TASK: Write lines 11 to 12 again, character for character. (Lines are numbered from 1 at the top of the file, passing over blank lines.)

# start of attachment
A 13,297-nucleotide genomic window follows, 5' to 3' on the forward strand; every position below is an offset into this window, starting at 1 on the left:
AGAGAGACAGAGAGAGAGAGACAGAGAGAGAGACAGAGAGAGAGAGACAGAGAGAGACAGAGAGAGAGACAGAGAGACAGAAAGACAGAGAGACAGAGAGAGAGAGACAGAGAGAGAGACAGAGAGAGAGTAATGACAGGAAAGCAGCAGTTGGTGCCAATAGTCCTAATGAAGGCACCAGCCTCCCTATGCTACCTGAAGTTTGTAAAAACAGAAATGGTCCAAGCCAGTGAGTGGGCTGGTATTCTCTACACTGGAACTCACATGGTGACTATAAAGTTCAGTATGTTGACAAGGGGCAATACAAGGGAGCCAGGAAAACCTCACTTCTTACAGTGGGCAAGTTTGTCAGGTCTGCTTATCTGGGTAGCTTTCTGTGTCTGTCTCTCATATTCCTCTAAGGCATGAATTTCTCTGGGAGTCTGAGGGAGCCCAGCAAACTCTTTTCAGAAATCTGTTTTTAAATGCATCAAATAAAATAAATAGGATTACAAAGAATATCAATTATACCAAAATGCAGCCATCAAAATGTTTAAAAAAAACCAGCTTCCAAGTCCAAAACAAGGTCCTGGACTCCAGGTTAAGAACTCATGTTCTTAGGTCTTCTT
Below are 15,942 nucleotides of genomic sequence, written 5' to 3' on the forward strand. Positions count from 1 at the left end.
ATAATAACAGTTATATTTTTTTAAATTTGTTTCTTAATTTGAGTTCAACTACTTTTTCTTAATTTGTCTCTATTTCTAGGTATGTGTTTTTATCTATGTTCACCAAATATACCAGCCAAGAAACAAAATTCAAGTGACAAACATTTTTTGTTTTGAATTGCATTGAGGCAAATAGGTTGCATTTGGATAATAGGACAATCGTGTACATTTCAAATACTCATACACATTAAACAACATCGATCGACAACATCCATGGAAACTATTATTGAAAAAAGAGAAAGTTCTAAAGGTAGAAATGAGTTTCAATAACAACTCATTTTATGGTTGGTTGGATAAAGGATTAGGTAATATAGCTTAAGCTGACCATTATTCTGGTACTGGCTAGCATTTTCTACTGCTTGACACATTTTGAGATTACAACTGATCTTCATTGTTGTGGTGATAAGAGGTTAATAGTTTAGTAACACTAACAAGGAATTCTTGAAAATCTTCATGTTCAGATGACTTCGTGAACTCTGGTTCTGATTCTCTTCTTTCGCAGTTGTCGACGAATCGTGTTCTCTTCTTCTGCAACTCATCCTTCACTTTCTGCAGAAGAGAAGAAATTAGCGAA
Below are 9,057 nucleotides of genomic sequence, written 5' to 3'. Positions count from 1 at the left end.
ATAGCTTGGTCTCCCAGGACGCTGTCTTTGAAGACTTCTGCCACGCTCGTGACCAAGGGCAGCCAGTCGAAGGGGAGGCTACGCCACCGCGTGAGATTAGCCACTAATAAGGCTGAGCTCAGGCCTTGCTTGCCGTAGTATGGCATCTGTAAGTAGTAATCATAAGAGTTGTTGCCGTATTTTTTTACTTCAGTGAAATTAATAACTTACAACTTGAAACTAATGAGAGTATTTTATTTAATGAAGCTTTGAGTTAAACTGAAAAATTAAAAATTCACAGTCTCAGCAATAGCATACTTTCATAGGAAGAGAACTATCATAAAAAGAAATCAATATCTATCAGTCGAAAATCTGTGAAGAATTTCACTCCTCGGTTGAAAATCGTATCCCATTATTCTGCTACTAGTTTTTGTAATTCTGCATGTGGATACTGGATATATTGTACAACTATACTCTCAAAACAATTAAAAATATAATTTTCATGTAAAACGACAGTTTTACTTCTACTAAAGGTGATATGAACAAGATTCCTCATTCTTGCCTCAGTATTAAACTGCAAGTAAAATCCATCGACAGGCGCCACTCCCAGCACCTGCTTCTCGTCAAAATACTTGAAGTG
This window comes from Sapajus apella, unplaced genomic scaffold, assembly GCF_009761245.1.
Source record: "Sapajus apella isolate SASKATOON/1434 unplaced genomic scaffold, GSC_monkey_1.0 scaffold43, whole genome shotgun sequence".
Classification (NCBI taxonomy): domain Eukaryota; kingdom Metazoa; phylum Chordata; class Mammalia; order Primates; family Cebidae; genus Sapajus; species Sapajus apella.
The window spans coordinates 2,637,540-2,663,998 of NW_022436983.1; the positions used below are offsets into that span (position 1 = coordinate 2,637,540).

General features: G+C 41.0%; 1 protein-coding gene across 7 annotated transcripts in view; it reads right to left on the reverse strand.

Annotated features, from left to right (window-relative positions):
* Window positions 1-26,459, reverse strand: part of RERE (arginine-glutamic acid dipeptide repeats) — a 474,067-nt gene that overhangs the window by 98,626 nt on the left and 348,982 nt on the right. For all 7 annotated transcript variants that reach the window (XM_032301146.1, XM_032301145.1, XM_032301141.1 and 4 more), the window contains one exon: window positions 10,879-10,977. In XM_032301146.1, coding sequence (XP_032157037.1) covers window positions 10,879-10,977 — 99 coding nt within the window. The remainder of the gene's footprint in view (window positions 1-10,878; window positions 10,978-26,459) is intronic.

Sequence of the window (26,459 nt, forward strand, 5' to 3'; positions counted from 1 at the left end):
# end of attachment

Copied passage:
General features: G+C 41.0%; 1 protein-coding gene across 7 annotated transcripts in view; it reads right to left on the reverse strand.

Annotated features, from left to right (window-relative positions):